Any person, not only the kids but the adults too, will be fascinated by the history of electricity – from the discovery of electric power to the way it has become an integral part of the human civilization. Electrical energy is indispensable for our daily life – from lighting up our homes to cooking food and powering up electronics. Today’s world will come to a standstill without it. But, where does it come from? Who has discovered it? Let’s take a history lesson.
The History of Electricity – From the Beginning to Today’s World
What is electricity? It is a form of energy generated by some charged particles such as electrons and protons. It’s the flow of electric charge that can be dynamic (the stream of current) or static (accumulation of charge in a particular place). Now, let’s know about the inventors who were the instrumentals behind making electricity the part of our life.
How Was Electricity Discovered?
The history of electricity will be incomplete without mentioning the famous kite experiment of the American inventor Benjamin Franklin in 1752. It gave people the concrete proof about the presence of electrical power. British scientist Michael Faraday brought the first breakthrough by discovering the fundamental principles of energy generation in 1831. He created an electric current on a small scale by moving magnets inside copper wire coils.
Faraday’s discovery transformed the way we use energy. The same principle is currently used in modern power plants but on a much larger scale.
The Early Days & Thomas Edison
The name Thomas Edison is inextricable in the history of electricity. He was one of the greatest pioneers in this sector. The American inventor brought the theory into practical use by inventing the incandescent light bulb, which he patented in 1880. It quickened the demise of the gas lighting industry and created a pool of consumers for the new energy type.
Edison launched a company that later became famous as the General Electric. He opened the country’s first central power plant in the Pearl Street Station, Manhattan. Through a network of underground copper lines, he connected a large bank of generators and supplied energy to the buildings in that area.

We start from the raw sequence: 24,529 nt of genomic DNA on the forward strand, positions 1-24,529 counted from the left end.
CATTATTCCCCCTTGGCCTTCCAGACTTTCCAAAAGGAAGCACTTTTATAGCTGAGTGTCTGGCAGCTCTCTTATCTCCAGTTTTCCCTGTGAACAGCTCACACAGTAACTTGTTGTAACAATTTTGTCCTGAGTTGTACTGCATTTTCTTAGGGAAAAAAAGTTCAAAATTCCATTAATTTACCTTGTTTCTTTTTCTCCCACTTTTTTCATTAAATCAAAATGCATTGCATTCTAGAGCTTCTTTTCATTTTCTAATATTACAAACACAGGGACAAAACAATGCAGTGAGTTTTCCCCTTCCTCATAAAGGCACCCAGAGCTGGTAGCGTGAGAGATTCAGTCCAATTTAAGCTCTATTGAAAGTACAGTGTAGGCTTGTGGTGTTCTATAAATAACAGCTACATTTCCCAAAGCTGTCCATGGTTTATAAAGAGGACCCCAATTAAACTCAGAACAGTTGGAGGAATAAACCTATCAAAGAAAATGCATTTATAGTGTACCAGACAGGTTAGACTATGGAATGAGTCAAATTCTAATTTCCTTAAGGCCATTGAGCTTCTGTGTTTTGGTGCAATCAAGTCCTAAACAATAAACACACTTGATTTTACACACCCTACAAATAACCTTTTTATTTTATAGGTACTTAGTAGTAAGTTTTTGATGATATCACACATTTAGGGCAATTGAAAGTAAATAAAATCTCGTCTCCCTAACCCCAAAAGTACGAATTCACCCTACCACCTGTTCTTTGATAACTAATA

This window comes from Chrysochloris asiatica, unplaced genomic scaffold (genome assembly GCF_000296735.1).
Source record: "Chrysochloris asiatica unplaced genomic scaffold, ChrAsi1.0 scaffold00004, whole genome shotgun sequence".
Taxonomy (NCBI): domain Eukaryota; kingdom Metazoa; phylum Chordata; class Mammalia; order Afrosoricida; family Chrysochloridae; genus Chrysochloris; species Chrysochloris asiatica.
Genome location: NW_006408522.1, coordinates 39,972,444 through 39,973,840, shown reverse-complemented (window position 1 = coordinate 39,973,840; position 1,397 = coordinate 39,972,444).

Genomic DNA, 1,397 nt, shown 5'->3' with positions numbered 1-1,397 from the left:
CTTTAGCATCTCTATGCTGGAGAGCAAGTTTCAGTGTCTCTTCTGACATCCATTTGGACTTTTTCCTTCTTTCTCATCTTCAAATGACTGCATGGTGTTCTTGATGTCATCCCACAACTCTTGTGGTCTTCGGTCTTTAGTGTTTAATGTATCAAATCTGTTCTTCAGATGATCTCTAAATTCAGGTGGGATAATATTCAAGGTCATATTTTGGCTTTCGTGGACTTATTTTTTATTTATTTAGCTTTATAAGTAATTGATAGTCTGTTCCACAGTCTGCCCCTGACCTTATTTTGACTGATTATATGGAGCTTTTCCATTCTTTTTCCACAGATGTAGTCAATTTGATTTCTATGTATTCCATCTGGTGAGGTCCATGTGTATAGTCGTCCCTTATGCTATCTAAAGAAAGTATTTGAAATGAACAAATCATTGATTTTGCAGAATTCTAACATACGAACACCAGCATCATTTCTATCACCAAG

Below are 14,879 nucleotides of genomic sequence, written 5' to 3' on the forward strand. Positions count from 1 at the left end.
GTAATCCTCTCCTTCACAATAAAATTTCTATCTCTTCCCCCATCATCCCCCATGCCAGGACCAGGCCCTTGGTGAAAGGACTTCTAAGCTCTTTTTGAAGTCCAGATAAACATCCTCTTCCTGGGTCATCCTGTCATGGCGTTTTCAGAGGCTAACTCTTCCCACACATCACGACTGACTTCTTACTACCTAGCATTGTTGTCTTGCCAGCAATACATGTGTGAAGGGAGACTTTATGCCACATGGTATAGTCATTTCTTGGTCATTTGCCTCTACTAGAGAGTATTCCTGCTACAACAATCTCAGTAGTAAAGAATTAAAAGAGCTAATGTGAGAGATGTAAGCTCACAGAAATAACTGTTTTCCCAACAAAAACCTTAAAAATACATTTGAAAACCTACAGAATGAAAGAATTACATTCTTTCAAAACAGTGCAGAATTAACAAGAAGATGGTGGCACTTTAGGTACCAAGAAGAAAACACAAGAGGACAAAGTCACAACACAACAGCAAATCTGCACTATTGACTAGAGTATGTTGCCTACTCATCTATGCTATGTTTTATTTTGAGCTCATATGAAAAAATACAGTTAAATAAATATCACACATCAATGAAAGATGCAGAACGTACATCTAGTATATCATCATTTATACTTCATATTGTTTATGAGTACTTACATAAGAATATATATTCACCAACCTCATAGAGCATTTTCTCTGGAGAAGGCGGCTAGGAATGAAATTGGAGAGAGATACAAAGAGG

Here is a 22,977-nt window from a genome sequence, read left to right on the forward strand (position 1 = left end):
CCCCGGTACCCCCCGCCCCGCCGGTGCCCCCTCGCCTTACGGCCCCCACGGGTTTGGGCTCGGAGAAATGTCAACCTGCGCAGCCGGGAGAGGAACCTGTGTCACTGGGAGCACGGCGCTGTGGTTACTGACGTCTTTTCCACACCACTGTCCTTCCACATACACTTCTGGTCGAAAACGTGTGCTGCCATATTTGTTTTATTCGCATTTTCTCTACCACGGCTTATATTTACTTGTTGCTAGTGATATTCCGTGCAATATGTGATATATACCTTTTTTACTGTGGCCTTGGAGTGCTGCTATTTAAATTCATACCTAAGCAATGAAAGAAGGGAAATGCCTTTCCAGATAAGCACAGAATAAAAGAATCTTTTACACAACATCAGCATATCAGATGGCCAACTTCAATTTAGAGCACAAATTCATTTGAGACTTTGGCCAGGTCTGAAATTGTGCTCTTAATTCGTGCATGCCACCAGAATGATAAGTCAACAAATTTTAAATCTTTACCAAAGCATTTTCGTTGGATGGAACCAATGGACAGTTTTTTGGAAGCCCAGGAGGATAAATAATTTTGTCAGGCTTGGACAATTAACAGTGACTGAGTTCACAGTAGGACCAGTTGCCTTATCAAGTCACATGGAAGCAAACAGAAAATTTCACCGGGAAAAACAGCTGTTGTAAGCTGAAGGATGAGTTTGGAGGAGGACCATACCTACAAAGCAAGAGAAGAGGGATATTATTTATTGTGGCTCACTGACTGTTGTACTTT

The Emergence of Samuel Insull
The history of electricity will always remember Insull for modernizing the concept of energy distribution. He was an Englishman who started his career as Edison’s personal assistant. He left the General Electric in 1892 and joined another electric firm. He was a master businessman as he became able to implement the concept of mass production at low costs. He consolidated the small companies and produced energy on a large scale for mass consumption. He also introduced a networked power system, two-part pricing, and helped to bring rural areas under the electricity coverage. His contributions to the electrical industry are considered similar to what Henry Ford did for the automobile. Insull not only transformed an expensive product into an everyday commodity but also made it a part of the life of millions of people.
Electricity has long become an integral part of the modern life. Nearly every aspect of modern civilization and our daily life depend on an affordable and reliable supply of electrical energy. It has become so crucial that the history of electricity is actually a lesson on how it has shaped the modern world through ages.